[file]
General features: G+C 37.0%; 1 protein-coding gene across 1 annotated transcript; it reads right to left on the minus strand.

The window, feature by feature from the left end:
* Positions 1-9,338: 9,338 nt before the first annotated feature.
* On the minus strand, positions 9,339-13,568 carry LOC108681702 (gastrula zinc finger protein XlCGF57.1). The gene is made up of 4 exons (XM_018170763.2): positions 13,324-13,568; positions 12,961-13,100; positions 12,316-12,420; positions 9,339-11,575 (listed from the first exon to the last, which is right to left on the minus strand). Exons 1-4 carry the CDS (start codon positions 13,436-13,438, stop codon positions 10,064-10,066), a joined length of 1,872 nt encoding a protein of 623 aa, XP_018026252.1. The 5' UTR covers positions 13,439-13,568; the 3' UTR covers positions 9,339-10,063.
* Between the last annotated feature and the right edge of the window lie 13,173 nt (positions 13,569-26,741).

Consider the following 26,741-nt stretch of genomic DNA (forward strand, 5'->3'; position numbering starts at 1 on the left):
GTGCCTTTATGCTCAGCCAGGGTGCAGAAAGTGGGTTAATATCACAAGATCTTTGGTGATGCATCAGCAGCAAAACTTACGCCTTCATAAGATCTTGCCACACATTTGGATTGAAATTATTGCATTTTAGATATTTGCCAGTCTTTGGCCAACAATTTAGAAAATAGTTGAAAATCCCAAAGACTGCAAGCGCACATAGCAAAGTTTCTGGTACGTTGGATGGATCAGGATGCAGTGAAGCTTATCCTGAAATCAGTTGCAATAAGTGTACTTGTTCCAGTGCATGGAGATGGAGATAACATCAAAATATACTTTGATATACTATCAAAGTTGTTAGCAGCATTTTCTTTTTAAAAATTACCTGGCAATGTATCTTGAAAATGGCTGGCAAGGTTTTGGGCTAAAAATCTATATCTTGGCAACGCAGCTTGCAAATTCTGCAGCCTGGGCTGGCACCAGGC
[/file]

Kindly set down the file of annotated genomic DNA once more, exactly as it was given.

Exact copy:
General features: G+C 37.0%; 1 protein-coding gene across 1 annotated transcript; it reads right to left on the minus strand.

The window, feature by feature from the left end:
* Positions 1-9,338: 9,338 nt before the first annotated feature.
* On the minus strand, positions 9,339-13,568 carry LOC108681702 (gastrula zinc finger protein XlCGF57.1). The gene is made up of 4 exons (XM_018170763.2): positions 13,324-13,568; positions 12,961-13,100; positions 12,316-12,420; positions 9,339-11,575 (listed from the first exon to the last, which is right to left on the minus strand). Exons 1-4 carry the CDS (start codon positions 13,436-13,438, stop codon positions 10,064-10,066), a joined length of 1,872 nt encoding a protein of 623 aa, XP_018026252.1. The 5' UTR covers positions 13,439-13,568; the 3' UTR covers positions 9,339-10,063.
* Between the last annotated feature and the right edge of the window lie 13,173 nt (positions 13,569-26,741).

Consider the following 26,741-nt stretch of genomic DNA (forward strand, 5'->3'; position numbering starts at 1 on the left):
GTGCCTTTATGCTCAGCCAGGGTGCAGAAAGTGGGTTAATATCACAAGATCTTTGGTGATGCATCAGCAGCAAAACTTACGCCTTCATAAGATCTTGCCACACATTTGGATTGAAATTATTGCATTTTAGATATTTGCCAGTCTTTGGCCAACAATTTAGAAAATAGTTGAAAATCCCAAAGACTGCAAGCGCACATAGCAAAGTTTCTGGTACGTTGGATGGATCAGGATGCAGTGAAGCTTATCCTGAAATCAGTTGCAATAAGTGTACTTGTTCCAGTGCATGGAGATGGAGATAACATCAAAATATACTTTGATATACTATCAAAGTTGTTAGCAGCATTTTCTTTTTAAAAATTACCTGGCAATGTATCTTGAAAATGGCTGGCAAGGTTTTGGGCTAAAAATCTATATCTTGGCAACGCAGCTTGCAAATTCTGCAGCCTGGGCTGGCACCAGGC